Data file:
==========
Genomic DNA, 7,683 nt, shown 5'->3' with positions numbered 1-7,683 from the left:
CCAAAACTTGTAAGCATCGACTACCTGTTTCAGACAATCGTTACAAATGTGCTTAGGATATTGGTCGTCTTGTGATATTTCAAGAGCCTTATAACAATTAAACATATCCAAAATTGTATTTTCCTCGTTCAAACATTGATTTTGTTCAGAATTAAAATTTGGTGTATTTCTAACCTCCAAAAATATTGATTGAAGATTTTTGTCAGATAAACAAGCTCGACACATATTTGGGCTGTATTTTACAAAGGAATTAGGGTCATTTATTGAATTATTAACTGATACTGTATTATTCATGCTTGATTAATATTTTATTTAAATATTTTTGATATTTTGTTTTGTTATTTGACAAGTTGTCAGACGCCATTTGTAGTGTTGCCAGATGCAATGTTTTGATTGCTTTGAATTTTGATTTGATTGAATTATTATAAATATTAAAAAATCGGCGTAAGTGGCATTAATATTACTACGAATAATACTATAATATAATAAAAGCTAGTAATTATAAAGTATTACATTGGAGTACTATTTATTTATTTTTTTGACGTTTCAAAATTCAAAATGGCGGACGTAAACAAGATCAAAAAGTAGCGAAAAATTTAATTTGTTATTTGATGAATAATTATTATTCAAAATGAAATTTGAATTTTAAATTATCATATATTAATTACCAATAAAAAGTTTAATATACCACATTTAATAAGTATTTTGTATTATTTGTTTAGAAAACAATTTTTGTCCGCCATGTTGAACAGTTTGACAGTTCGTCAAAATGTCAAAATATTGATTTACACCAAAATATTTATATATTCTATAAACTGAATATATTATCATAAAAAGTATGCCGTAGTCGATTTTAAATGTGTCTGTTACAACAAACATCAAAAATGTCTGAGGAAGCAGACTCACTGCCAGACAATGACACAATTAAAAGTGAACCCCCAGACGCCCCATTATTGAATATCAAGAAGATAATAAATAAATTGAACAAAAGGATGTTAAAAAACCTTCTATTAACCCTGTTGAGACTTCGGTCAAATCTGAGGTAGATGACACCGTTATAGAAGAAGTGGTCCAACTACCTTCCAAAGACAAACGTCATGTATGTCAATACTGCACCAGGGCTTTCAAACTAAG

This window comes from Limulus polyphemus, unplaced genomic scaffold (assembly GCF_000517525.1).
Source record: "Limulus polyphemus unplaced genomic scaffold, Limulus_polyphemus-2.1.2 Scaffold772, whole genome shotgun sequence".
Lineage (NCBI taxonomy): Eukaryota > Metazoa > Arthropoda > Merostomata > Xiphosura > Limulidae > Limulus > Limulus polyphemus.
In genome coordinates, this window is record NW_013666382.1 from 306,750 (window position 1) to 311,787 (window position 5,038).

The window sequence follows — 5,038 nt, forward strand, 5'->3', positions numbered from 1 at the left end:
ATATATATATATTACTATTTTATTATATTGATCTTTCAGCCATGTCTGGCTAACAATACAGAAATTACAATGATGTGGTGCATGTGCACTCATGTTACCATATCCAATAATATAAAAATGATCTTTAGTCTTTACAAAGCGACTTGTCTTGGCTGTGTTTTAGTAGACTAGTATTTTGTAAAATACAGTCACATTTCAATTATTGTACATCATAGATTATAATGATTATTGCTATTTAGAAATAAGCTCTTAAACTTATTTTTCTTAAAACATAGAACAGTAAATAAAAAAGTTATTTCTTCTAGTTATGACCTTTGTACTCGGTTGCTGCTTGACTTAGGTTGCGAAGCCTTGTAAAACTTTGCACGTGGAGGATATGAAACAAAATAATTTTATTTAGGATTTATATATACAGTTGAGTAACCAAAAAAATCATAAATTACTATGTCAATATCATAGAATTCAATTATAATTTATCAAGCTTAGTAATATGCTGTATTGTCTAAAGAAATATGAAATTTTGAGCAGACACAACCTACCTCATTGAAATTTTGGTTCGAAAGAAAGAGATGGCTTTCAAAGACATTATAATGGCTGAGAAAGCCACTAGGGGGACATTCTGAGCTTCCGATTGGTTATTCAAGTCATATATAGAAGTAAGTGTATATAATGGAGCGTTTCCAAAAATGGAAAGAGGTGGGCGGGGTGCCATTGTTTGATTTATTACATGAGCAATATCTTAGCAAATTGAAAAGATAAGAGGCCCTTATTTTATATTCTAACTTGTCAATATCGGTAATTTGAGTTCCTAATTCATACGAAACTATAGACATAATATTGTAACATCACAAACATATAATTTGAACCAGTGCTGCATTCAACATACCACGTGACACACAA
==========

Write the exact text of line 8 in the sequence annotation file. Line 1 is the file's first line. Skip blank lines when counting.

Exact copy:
ATATATATATATTACTATTTTATTATATTGATCTTTCAGCCATGTCTGGCTAACAATACAGAAATTACAATGATGTGGTGCATGTGCACTCATGTTACCATATCCAATAATATAAAAATGATCTTTAGTCTTTACAAAGCGACTTGTCTTGGCTGTGTTTTAGTAGACTAGTATTTTGTAAAATACAGTCACATTTCAATTATTGTACATCATAGATTATAATGATTATTGCTATTTAGAAATAAGCTCTTAAACTTATTTTTCTTAAAACATAGAACAGTAAATAAAAAAGTTATTTCTTCTAGTTATGACCTTTGTACTCGGTTGCTGCTTGACTTAGGTTGCGAAGCCTTGTAAAACTTTGCACGTGGAGGATATGAAACAAAATAATTTTATTTAGGATTTATATATACAGTTGAGTAACCAAAAAAATCATAAATTACTATGTCAATATCATAGAATTCAATTATAATTTATCAAGCTTAGTAATATGCTGTATTGTCTAAAGAAATATGAAATTTTGAGCAGACACAACCTACCTCATTGAAATTTTGGTTCGAAAGAAAGAGATGGCTTTCAAAGACATTATAATGGCTGAGAAAGCCACTAGGGGGACATTCTGAGCTTCCGATTGGTTATTCAAGTCATATATAGAAGTAAGTGTATATAATGGAGCGTTTCCAAAAATGGAAAGAGGTGGGCGGGGTGCCATTGTTTGATTTATTACATGAGCAATATCTTAGCAAATTGAAAAGATAAGAGGCCCTTATTTTATATTCTAACTTGTCAATATCGGTAATTTGAGTTCCTAATTCATACGAAACTATAGACATAATATTGTAACATCACAAACATATAATTTGAACCAGTGCTGCATTCAACATACCACGTGACACACAA